The pan-European Euro Stoxx 600 closed up 0.8 percent provisionally with almost all sectors in positive territory.
The Italian index was the top performing market in Europe, rising during afternoon trade to close up 3.5 percent. Italian Finance Minister Giovanni Tria, speaking to a local newspaper over the weekend, reaffirmed his government's commitment to the euro. Italian banks Intesa Sanpaolo, UniCredit and Monte Dei Paschi all closed up over 6 percent. Italian insurers Poste Italiane and Generali also pushed higher, with the sector finishing trade up 1.3 percent.
Banking stocks led the way among Europe's business sectors more broadly, closing 1.9 percent in the black as traders expect further monetary tightening from central banks this week. The Federal Reserve is due to announce its latest rate decision Wednesday and the European Central Bank is scheduled to start preparing the end of monetary stimulus Thursday.
Meanwhile, automakers were the only sector to close negatively, down 0.3 percent. Daimler closed 0.9 percent lower, trimming losses made earlier in the session. This followed a German newspaper report which said that up to 1 million vehicles contain an emissions cheating device. In a response to CNBC's request, Daimler declined to comment on the article but did say that it is co-operating fully and openly with the Department of Transportation.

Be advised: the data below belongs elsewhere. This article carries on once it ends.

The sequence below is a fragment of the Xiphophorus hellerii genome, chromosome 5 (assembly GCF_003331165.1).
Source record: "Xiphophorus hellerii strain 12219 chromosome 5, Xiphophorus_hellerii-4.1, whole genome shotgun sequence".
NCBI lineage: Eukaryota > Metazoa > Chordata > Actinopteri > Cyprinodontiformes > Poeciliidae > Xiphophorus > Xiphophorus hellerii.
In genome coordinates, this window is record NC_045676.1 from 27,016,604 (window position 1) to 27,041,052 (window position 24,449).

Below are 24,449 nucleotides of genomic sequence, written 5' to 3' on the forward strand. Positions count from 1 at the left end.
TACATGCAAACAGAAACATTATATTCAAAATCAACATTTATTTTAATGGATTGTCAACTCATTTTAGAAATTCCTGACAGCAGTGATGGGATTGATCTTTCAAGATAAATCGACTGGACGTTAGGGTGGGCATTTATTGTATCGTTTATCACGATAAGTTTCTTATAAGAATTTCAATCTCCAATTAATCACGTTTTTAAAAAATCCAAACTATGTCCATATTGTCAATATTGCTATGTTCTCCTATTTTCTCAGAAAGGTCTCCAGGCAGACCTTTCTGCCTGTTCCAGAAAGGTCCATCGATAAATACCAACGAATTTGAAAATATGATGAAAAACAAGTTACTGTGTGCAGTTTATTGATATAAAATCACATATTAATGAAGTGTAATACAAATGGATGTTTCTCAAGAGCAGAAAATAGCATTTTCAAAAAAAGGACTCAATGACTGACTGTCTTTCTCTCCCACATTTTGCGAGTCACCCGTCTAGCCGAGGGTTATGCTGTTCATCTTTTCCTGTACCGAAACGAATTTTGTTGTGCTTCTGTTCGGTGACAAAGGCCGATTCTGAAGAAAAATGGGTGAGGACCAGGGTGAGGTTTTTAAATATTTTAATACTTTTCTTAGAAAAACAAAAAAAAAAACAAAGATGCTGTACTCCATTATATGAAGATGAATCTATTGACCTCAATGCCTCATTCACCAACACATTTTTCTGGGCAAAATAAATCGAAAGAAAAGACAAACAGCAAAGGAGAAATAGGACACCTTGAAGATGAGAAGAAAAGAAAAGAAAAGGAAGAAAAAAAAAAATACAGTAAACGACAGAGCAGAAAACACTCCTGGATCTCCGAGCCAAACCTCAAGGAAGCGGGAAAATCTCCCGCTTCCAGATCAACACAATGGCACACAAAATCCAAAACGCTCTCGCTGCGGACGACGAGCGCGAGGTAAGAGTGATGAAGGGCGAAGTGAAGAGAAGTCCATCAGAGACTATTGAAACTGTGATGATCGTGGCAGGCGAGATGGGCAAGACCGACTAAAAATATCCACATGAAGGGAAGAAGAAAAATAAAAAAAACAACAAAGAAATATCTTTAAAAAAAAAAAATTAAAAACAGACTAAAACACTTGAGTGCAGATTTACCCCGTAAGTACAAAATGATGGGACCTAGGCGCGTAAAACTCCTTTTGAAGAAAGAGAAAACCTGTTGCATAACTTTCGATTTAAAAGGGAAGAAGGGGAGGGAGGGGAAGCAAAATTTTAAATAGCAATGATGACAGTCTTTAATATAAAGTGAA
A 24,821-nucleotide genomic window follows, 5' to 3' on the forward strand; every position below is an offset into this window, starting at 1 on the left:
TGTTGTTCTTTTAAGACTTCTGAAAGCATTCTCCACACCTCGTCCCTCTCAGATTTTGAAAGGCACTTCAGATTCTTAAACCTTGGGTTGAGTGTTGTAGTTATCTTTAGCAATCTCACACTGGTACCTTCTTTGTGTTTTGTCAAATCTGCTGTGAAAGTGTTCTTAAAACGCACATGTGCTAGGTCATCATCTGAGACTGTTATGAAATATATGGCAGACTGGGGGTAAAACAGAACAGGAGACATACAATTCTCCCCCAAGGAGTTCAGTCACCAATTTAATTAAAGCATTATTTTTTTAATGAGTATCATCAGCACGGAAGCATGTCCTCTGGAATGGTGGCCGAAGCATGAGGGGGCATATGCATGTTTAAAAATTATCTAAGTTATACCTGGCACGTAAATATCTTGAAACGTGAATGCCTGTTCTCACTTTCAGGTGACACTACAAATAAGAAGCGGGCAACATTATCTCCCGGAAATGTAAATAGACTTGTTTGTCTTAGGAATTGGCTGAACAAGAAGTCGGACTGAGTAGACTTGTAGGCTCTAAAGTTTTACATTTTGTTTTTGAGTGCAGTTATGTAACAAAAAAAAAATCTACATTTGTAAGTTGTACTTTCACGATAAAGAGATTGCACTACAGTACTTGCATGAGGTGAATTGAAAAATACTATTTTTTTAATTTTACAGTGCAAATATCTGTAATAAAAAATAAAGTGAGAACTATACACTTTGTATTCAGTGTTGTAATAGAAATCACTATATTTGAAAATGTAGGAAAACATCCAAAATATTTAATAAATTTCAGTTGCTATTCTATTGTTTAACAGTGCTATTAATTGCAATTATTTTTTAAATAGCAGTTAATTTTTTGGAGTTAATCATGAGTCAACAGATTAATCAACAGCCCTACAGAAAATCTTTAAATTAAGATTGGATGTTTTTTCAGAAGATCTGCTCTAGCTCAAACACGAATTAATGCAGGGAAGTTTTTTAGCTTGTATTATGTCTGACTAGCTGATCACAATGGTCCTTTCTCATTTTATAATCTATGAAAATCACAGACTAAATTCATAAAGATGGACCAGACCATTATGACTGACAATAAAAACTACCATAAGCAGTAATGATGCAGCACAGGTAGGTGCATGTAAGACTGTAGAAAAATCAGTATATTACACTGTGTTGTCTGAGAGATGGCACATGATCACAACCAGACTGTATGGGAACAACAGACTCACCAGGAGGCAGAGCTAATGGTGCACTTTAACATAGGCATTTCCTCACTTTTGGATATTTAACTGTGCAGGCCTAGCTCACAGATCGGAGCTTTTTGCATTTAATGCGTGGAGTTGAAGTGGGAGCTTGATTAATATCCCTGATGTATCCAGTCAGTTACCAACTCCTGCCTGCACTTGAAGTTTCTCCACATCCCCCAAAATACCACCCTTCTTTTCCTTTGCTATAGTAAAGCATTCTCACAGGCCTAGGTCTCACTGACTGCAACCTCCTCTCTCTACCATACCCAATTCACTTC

Looking at individual stocks, Inmarsat rose to the top of the index, bumping up the telecoms sector. The British telecommunications firm closed up 12.7 percent, hovering near this level throughout the afternoon, following comments from the company that it had rejected a preliminary offer from Echostar.
Stateside, U.S. stocks held steady as investors shrugged off some concerns over a tumultuous G-7 meeting over the weekend at which President Donald Trump lashed out at U.S. allies. The market focus is on the landmark summit between North Korea and the United States. Both Trump and Kim are already in Singapore ahead of a scheduled meeting Tuesday morning at a luxury hotel.
The Dow Jones industrial average fell 7 points, with losses in McDonald's and 3M dragging down gains in UnitedHealth and Home Depot. The S&P 500 rose 0.1 percent as a rise in telecommunications stocks offset mild losses in technology.